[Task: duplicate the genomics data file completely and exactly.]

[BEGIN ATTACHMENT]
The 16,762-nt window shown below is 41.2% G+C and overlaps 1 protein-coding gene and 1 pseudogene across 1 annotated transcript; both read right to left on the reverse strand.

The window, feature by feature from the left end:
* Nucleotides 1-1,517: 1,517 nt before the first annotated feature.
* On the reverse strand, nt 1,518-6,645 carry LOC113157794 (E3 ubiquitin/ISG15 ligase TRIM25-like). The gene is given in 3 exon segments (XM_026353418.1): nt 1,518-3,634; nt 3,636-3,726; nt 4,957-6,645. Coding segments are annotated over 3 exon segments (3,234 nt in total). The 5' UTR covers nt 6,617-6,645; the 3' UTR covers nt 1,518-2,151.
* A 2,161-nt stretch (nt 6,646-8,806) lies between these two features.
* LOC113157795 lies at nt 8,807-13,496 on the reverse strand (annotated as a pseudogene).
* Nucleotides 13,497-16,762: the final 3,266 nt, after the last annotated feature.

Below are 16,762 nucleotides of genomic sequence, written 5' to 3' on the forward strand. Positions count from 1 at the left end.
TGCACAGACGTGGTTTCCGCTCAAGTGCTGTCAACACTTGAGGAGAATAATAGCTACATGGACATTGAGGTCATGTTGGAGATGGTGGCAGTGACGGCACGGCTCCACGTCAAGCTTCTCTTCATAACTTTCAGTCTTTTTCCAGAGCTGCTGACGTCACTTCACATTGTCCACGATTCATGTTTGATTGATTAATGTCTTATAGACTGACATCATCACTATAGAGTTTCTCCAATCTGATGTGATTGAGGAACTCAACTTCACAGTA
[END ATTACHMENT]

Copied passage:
The 16,762-nt window shown below is 41.2% G+C and overlaps 1 protein-coding gene and 1 pseudogene across 1 annotated transcript; both read right to left on the reverse strand.

The window, feature by feature from the left end:
* Nucleotides 1-1,517: 1,517 nt before the first annotated feature.
* On the reverse strand, nt 1,518-6,645 carry LOC113157794 (E3 ubiquitin/ISG15 ligase TRIM25-like). The gene is given in 3 exon segments (XM_026353418.1): nt 1,518-3,634; nt 3,636-3,726; nt 4,957-6,645. Coding segments are annotated over 3 exon segments (3,234 nt in total). The 5' UTR covers nt 6,617-6,645; the 3' UTR covers nt 1,518-2,151.
* A 2,161-nt stretch (nt 6,646-8,806) lies between these two features.
* LOC113157795 lies at nt 8,807-13,496 on the reverse strand (annotated as a pseudogene).
* Nucleotides 13,497-16,762: the final 3,266 nt, after the last annotated feature.

Below are 16,762 nucleotides of genomic sequence, written 5' to 3' on the forward strand. Positions count from 1 at the left end.
TGCACAGACGTGGTTTCCGCTCAAGTGCTGTCAACACTTGAGGAGAATAATAGCTACATGGACATTGAGGTCATGTTGGAGATGGTGGCAGTGACGGCACGGCTCCACGTCAAGCTTCTCTTCATAACTTTCAGTCTTTTTCCAGAGCTGCTGACGTCACTTCACATTGTCCACGATTCATGTTTGATTGATTAATGTCTTATAGACTGACATCATCACTATAGAGTTTCTCCAATCTGATGTGATTGAGGAACTCAACTTCACAGTA